Tuesday, 28 April 2009

Shooting From The Belly....MANA

Mana - Lives In Brief

On video biographies.

Mine is not a traditional type of writing although it is gradually becoming more established. I write journals, but not on paper. I keep a diary, though not only with a pen. I use words, but express myself with images. I am bilingual and live in that strange place between two languages and cultures. I use video to describe the way I see the world, to record my memoirs and tell the stories of other women. The digital medium is my paper and the lens is my pen. My writing has grammar, rhythm, punctuation, rhyming and stanzas. It contains more than just words and speaks my languages at the same time.

Indeed, behind every production there is a lengthy preparation and a script that forms the spine of the narrative. In fact, some established conventions can provide a useful structure to those who wish to explore this medium in more depths. Some of my favourite video productions were mere study of such conventions. They were experiences that allowed me to exploit and observe the dynamics of mediation in making video biographies about the other subjects. One such example was Mana, a short about a Japanese contemporary dancer, which was commissioned as part of a series called Lives In Brief.

As the name suggests it was to be a very short documentary in the style of video diary, which described the essence of someone’s life.

I stumbled across my subject almost by chance, after doing pre-production work on another person who had to pull out at the last minute! There I was, in London (at the time I was based in Bournemouth) with my crew in place and no subject to interview, wondering how on earth I was going to shoot my piece! Luckily, a colleague and friend who was in London with Mana at the time, told me that she was happy to do the interview with me despite the fact that she was due to fly back to New York the next day. So I called Mana on the phone at about midnight and quickly briefed her about the questions I was going to ask her. It was such a fortuitous chance and she was marvellous about the whole thing.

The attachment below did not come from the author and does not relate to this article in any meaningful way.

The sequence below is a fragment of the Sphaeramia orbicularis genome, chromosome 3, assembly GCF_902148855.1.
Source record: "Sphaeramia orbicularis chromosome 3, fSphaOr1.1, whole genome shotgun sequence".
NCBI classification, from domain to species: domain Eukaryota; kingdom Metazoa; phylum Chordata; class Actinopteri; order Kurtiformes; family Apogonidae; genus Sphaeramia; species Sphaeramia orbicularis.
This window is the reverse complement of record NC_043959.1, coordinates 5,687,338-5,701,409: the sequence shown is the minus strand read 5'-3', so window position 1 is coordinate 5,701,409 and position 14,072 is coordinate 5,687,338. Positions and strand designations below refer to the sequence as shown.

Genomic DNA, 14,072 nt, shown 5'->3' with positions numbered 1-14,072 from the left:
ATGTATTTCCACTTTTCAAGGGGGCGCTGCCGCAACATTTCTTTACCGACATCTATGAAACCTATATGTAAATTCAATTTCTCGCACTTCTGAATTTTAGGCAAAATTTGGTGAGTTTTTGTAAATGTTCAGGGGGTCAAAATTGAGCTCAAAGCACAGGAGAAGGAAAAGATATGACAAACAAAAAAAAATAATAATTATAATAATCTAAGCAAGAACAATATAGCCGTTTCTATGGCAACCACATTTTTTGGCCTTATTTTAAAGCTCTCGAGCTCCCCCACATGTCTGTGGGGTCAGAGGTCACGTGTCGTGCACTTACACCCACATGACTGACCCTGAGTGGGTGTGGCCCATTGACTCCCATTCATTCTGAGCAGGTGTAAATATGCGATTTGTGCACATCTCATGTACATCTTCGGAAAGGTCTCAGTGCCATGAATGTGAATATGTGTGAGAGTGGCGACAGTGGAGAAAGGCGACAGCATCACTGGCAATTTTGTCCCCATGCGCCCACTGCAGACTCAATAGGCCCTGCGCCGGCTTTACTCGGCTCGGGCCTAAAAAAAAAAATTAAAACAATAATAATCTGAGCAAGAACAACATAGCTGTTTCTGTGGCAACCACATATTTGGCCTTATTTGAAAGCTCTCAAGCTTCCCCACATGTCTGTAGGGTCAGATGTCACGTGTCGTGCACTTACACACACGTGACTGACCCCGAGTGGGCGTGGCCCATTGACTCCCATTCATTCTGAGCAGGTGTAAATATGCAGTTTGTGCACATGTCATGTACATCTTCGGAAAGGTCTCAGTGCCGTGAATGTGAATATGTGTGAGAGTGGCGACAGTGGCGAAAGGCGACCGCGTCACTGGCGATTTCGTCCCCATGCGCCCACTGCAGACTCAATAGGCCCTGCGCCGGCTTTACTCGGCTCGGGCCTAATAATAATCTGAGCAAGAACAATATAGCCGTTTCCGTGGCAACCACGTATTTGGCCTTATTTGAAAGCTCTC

Talking to her was so enlightening. It was impressive to learn how she dealt with her life, including the overcoming of her disability and her way of being so candid about it on camera. The important thing for me, as far as the piece was concerned, was not to make her disability the central focus of the narrative: Mana was not a last minute substitution, she really was an incredible subject because she a was a strong individual who chose to leave a constrictive culture and emigrated to a place where she felt free to express herself and her individual talent. I felt an affinity with her for choosing to challenge her role as a woman, imposed by her own culture and move to a new country where she could start defining herself in hero own terms.

What happened afterward in her life, namely the tragedy of losing her sight, contributed to add strength to an already remarkable person. Her disability had not only made her stronger but it had become a catalyst in her commitment to her art. For space reasons I cold not include all that was said during the whole interview, but I can say that I was truly humbled when she explained to me that her blindness became an eye opener in her life, especially with regards to her calling: it was then that dancing became a vocations. For research purposes the piece could not exceed the three minutes and this forced a strong editorial control from my part, but I believe that with integrity one can refrain from sensationalising a subject for the sake of manipulating the audience emotional response, whilst at the same time putting across the message on an inspiring story that will stir the viewer in a positive way.

Rossana Chiarelli

click here for the Italian version

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